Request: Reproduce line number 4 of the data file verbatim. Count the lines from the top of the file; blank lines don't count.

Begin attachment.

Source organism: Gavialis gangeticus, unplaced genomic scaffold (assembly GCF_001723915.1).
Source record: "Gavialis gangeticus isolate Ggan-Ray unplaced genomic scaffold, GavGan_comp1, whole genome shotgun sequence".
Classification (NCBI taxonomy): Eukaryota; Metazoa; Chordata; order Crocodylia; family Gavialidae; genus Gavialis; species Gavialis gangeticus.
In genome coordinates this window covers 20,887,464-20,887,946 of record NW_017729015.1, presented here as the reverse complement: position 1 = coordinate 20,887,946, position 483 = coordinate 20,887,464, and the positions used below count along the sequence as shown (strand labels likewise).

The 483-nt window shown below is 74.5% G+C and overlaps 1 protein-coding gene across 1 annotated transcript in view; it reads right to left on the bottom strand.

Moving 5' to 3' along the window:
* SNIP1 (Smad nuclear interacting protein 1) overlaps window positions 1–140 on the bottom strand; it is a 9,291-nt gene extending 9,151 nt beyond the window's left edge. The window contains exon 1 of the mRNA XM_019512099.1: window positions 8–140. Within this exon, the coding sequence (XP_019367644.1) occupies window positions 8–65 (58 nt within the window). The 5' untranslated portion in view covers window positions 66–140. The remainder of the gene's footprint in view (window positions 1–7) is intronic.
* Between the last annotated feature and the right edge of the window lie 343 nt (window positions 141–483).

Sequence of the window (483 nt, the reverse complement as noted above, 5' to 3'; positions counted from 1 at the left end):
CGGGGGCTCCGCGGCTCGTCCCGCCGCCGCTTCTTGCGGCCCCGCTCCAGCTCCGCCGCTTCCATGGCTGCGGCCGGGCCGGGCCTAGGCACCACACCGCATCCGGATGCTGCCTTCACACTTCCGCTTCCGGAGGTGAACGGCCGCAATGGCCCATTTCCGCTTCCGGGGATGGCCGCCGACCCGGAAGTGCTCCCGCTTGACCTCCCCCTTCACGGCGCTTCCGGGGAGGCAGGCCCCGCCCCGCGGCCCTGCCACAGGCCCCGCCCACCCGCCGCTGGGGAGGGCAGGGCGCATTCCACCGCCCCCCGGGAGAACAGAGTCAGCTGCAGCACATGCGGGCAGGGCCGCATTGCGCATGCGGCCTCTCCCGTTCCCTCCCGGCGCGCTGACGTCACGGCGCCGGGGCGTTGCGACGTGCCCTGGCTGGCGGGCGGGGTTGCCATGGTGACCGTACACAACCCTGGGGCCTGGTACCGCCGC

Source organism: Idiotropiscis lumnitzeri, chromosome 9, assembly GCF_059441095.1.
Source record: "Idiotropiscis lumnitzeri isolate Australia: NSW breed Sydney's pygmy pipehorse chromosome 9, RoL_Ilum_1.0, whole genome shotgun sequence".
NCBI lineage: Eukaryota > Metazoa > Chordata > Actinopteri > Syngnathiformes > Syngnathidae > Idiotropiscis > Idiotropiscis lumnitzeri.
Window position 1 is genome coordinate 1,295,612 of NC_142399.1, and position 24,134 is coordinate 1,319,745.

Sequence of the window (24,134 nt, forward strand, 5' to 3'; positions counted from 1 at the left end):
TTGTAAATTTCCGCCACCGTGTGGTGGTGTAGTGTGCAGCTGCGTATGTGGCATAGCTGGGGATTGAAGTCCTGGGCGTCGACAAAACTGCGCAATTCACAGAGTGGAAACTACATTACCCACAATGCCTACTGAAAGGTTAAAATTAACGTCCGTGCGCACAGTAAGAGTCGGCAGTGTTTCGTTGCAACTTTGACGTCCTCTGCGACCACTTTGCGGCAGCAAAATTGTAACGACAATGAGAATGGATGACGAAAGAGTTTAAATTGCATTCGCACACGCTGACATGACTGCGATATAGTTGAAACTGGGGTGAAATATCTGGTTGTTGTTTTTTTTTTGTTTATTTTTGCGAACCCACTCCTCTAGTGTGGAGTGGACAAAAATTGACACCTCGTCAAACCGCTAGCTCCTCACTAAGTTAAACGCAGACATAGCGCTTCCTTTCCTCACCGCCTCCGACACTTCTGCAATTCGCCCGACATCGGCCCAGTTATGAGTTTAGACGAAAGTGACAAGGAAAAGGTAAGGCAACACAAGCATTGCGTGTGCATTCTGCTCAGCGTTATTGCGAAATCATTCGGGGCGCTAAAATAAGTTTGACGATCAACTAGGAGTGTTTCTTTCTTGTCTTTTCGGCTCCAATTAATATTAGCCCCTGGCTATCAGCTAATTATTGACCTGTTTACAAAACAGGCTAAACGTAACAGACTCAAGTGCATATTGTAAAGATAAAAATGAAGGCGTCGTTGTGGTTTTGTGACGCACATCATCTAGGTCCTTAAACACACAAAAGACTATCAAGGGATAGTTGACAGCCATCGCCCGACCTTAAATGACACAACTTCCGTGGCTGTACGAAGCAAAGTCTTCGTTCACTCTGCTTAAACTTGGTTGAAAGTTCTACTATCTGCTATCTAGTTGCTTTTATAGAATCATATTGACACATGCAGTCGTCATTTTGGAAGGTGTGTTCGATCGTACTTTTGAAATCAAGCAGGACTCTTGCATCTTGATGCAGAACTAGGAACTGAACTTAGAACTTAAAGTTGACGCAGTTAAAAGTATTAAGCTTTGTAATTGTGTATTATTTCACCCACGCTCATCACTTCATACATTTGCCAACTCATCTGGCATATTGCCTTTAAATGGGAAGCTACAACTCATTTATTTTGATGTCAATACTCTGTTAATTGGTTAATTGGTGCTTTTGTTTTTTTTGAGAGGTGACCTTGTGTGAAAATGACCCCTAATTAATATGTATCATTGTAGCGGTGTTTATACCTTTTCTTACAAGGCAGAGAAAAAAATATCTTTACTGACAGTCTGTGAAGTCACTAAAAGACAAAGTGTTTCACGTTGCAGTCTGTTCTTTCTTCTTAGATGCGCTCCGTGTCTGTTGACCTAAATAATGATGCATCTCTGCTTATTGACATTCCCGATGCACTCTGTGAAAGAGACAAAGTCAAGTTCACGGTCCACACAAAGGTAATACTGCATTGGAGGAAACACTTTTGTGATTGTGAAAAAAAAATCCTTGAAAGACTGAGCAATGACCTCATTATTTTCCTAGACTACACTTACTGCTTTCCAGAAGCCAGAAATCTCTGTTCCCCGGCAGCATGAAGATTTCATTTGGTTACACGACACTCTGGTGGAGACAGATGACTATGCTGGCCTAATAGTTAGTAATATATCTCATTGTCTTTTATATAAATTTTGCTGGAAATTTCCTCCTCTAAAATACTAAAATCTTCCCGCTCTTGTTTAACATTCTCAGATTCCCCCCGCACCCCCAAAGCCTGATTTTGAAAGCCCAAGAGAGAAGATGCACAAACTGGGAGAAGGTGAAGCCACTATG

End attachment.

In genome coordinates this window covers 20,887,464-20,887,946 of record NW_017729015.1, presented here as the reverse complement: position 1 = coordinate 20,887,946, position 483 = coordinate 20,887,464, and the positions used below count along the sequence as shown (strand labels likewise).